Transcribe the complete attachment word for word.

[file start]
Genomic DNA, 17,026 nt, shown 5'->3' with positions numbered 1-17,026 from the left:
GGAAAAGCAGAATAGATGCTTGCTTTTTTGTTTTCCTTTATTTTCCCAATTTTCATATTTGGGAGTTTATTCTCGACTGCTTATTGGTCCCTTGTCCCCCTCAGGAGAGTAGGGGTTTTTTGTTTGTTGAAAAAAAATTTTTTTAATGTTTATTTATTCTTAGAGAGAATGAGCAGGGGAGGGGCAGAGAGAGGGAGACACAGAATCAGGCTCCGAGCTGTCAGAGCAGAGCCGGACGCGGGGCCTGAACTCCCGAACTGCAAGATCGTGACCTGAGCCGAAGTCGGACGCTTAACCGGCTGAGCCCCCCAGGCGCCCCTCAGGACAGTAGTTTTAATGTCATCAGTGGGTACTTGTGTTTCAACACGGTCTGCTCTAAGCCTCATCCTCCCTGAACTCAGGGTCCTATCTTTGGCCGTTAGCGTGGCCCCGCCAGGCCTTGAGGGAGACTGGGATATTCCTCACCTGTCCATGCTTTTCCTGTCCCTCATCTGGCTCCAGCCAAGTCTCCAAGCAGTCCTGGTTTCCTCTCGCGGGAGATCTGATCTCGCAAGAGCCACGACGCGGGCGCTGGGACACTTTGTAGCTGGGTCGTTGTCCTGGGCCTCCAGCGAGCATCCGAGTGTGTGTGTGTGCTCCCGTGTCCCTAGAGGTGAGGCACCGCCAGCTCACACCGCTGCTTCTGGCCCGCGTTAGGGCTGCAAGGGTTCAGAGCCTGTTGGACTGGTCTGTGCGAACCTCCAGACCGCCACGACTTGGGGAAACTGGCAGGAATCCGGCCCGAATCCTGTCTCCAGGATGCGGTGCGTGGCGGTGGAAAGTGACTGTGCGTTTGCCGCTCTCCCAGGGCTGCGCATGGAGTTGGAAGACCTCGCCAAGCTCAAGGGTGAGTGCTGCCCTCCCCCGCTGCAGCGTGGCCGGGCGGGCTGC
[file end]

Genomic DNA, 17,026 nt, shown 5'->3' with positions numbered 1-17,026 from the left:
GGAAAAGCAGAATAGATGCTTGCTTTTTTGTTTTCCTTTATTTTCCCAATTTTCATATTTGGGAGTTTATTCTCGACTGCTTATTGGTCCCTTGTCCCCCTCAGGAGAGTAGGGGTTTTTTGTTTGTTGAAAAAAAATTTTTTTAATGTTTATTTATTCTTAGAGAGAATGAGCAGGGGAGGGGCAGAGAGAGGGAGACACAGAATCAGGCTCCGAGCTGTCAGAGCAGAGCCGGACGCGGGGCCTGAACTCCCGAACTGCAAGATCGTGACCTGAGCCGAAGTCGGACGCTTAACCGGCTGAGCCCCCCAGGCGCCCCTCAGGACAGTAGTTTTAATGTCATCAGTGGGTACTTGTGTTTCAACACGGTCTGCTCTAAGCCTCATCCTCCCTGAACTCAGGGTCCTATCTTTGGCCGTTAGCGTGGCCCCGCCAGGCCTTGAGGGAGACTGGGATATTCCTCACCTGTCCATGCTTTTCCTGTCCCTCATCTGGCTCCAGCCAAGTCTCCAAGCAGTCCTGGTTTCCTCTCGCGGGAGATCTGATCTCGCAAGAGCCACGACGCGGGCGCTGGGACACTTTGTAGCTGGGTCGTTGTCCTGGGCCTCCAGCGAGCATCCGAGTGTGTGTGTGTGCTCCCGTGTCCCTAGAGGTGAGGCACCGCCAGCTCACACCGCTGCTTCTGGCCCGCGTTAGGGCTGCAAGGGTTCAGAGCCTGTTGGACTGGTCTGTGCGAACCTCCAGACCGCCACGACTTGGGGAAACTGGCAGGAATCCGGCCCGAATCCTGTCTCCAGGATGCGGTGCGTGGCGGTGGAAAGTGACTGTGCGTTTGCCGCTCTCCCAGGGCTGCGCATGGAGTTGGAAGACCTCGCCAAGCTCAAGGGTGAGTGCTGCCCTCCCCCGCTGCAGCGTGGCCGGGCGGGCTGC